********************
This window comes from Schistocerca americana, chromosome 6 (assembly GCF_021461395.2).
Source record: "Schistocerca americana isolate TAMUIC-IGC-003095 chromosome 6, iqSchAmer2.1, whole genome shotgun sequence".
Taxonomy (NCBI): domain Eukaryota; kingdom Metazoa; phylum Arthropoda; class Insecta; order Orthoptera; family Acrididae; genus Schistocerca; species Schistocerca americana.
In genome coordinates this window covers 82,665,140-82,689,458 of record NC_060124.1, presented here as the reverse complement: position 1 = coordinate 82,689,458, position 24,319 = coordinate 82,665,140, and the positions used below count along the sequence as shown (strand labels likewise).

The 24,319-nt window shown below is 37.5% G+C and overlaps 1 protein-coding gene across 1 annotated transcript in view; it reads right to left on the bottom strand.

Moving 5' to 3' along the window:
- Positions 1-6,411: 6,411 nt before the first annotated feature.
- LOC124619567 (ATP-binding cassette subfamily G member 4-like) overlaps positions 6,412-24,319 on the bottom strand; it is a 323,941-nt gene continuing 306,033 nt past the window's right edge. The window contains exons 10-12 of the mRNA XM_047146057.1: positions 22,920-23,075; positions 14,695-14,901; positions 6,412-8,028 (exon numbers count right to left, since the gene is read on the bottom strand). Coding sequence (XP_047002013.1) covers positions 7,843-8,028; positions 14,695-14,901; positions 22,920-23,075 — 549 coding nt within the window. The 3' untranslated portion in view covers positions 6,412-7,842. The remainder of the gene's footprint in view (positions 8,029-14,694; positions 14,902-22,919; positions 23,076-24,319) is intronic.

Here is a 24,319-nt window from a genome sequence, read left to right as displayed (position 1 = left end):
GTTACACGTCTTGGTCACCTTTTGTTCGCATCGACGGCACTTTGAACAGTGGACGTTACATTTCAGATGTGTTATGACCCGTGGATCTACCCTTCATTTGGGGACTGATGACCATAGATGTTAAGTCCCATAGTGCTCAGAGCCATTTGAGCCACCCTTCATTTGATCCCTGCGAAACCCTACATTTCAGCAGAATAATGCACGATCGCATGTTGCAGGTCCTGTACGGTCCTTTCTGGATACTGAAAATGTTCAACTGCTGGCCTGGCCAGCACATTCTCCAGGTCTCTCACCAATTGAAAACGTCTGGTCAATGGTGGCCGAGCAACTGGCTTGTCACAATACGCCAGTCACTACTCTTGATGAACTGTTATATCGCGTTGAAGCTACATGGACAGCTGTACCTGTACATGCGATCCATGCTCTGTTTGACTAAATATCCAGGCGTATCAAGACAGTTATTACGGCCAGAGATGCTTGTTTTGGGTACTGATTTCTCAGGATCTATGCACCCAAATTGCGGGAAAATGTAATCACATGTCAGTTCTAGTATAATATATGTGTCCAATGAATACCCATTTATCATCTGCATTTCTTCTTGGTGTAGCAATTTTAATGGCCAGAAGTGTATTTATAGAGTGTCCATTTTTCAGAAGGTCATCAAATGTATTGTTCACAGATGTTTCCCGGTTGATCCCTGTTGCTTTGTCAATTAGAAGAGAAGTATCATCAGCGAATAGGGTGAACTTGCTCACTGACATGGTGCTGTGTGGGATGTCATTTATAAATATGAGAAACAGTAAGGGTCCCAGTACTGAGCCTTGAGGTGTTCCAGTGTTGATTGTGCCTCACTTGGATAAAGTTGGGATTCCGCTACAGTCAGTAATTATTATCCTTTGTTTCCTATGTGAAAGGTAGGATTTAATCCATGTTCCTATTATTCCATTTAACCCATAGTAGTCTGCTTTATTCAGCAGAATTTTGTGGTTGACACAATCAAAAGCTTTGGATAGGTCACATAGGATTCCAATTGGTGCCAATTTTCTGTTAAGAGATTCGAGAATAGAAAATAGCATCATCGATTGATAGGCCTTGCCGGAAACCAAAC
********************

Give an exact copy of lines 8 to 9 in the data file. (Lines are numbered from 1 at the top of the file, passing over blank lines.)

- LOC124619567 (ATP-binding cassette subfamily G member 4-like) overlaps positions 6,412-24,319 on the bottom strand; it is a 323,941-nt gene continuing 306,033 nt past the window's right edge. The window contains exons 10-12 of the mRNA XM_047146057.1: positions 22,920-23,075; positions 14,695-14,901; positions 6,412-8,028 (exon numbers count right to left, since the gene is read on the bottom strand). Coding sequence (XP_047002013.1) covers positions 7,843-8,028; positions 14,695-14,901; positions 22,920-23,075 — 549 coding nt within the window. The 3' untranslated portion in view covers positions 6,412-7,842. The remainder of the gene's footprint in view (positions 8,029-14,694; positions 14,902-22,919; positions 23,076-24,319) is intronic.

Here is a 24,319-nt window from a genome sequence, read left to right as displayed (position 1 = left end):